2017 in Review: Success Breeds Success

2017 was a year of extremes worldwide in terms of weather and politics. It has been tough on farmers in our region. But is has also been an incredibly successful year for The ECO School and Kaitiaki Farm.

Some highlights include:

Our PDC internship programme is the first of its kind and we are receiving amazing interns from around the world.

Our pre-school outdoor programme was a finalist in the WWF (NZ) Conservation Awards.

Our Eco-Thrifty Renovation project has been included in permaculture co-founder David Holmgren’s new book.

We surpassed 2,000 trees planted on the farm.

We ran a hugely successful Curtain Bank in Whanganui providing free curtains to nearly 100 families in two weeks.

For the fourth year we provided free workshops during Adult Learners Week.

We hosted the 5th Annual Whanganui Permaculture Weekend – attracting people from around the lower North Island.

And we are still growing the World’s Best Garlic.

A huge thanks goes out to the interns who have helped us achieve the vision of a resilient and productive farm. We couldn’t do it without you!

Peace, Estwing

Experiments in Zero Waste: Pretzels

Way back at the beginning of December we hosted an amazing and inspiring talk by Liam and Hannah from The Rubbish Trip. And we were…. well…. inspired! For the past month we (and our amazing team of interns) have been pushing ourselves to see what we can do to limit the amount of rubbish that leaves our farm. This has meant shifting our purchasing habits, thinking about what we can substitute and what we can do without. Follow along with our successes and fails as we aim for zero!

Right after hearing Hannah and Liam talk we came back and named our top priority. Looking at our rubbish I had noticed for a while that one of our main sources of non-recyclable plastics was bags of corn chips and pretzels. My kids love pretzels. We don’t do chips and packaged snacks really, so they are a staple lunch box item for us.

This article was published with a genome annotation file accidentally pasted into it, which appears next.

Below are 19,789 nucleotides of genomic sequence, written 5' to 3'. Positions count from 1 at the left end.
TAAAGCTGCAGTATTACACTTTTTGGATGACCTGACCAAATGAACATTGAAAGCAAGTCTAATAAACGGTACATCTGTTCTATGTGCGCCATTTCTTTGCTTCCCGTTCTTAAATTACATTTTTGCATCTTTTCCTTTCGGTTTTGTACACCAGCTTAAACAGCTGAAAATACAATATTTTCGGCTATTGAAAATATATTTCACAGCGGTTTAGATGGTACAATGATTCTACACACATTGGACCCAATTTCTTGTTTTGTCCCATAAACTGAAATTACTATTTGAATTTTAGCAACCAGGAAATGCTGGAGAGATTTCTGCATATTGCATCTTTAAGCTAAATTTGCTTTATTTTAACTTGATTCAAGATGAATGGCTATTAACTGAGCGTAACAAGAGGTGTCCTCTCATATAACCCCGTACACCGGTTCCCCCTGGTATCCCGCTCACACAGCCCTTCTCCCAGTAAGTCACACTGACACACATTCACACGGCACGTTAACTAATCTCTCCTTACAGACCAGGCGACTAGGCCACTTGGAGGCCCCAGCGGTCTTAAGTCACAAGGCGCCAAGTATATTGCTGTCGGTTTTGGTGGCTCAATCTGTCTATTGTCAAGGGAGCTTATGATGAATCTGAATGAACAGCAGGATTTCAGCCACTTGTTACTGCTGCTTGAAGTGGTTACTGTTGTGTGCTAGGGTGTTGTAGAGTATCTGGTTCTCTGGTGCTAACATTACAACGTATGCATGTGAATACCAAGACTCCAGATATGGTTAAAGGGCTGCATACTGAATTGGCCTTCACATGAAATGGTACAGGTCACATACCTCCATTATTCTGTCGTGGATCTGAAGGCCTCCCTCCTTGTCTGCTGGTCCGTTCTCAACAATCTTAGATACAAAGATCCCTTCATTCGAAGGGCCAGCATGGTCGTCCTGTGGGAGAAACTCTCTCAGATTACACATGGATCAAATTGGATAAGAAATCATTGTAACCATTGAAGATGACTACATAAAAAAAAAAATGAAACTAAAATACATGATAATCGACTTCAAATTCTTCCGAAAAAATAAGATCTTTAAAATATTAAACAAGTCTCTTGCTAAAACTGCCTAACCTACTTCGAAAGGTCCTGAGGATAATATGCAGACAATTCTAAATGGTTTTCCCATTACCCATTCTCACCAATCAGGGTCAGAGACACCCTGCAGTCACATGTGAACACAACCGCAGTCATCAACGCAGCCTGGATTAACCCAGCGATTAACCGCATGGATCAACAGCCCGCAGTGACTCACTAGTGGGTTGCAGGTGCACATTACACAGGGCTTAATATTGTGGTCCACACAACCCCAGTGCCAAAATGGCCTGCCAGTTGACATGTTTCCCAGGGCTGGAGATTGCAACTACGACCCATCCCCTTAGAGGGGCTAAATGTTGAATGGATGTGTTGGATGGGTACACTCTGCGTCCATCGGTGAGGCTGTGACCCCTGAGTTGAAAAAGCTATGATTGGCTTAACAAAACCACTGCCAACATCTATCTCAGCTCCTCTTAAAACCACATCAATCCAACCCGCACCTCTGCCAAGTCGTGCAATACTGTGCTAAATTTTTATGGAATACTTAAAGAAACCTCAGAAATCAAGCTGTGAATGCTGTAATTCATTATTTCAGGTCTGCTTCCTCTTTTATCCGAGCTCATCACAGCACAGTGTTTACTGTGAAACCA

I asked myself the first question any good zero–waster would ask: Can I do without this item? Um, no. Definitely not. Carby, salty, snacks are a must. For the kids lunches? Yeah sure, but also mainly for me.

So, ok, onto next question. Can I make this item? I actually wasn’t sure. How are pretzels made? I’m sure there is dough, and baking, and maybe boiling(?) involved.

Well I found this recipe online and gave it a go.

Result: A big batch of homemade snacks in under an hour. I’m calling it a: SUCCESS!

Screen Shot 2018-01-02 at 4.08.24 pmI wouldn’t really call them pretzels, per say. We end up with crunchy little bread stick – type creations. But they are yum. Really yum. The perfect vehicle for shovelling hummus or nutella into your mouth.

The recipe definitely works, but it took us soooooo long to roll them out and do the egg wash (I don’t have a pastry brush!) that I have modified it a little.

The modifications I made in our second batch were:


Rolling the dough with a heavy rolling pin  slicing it into thin strips with a knife. I rolled it about 1/2 cm thick. They puff up during the baking process.

This gave us little pretzel sticks, but also allowed for some creative pretzel letter shapes.

Also, instead of brushing them with egg, I drizzled them with olive oil and sprinkled them with salt. Once I go and buy a pastry brush I’ll give the egg wash another try.

This recipe was quick, easy, used ingredients I already had, and yielded enough for lunchboxes for the whole week. A definite win. Buh-bye store-bought pretzels.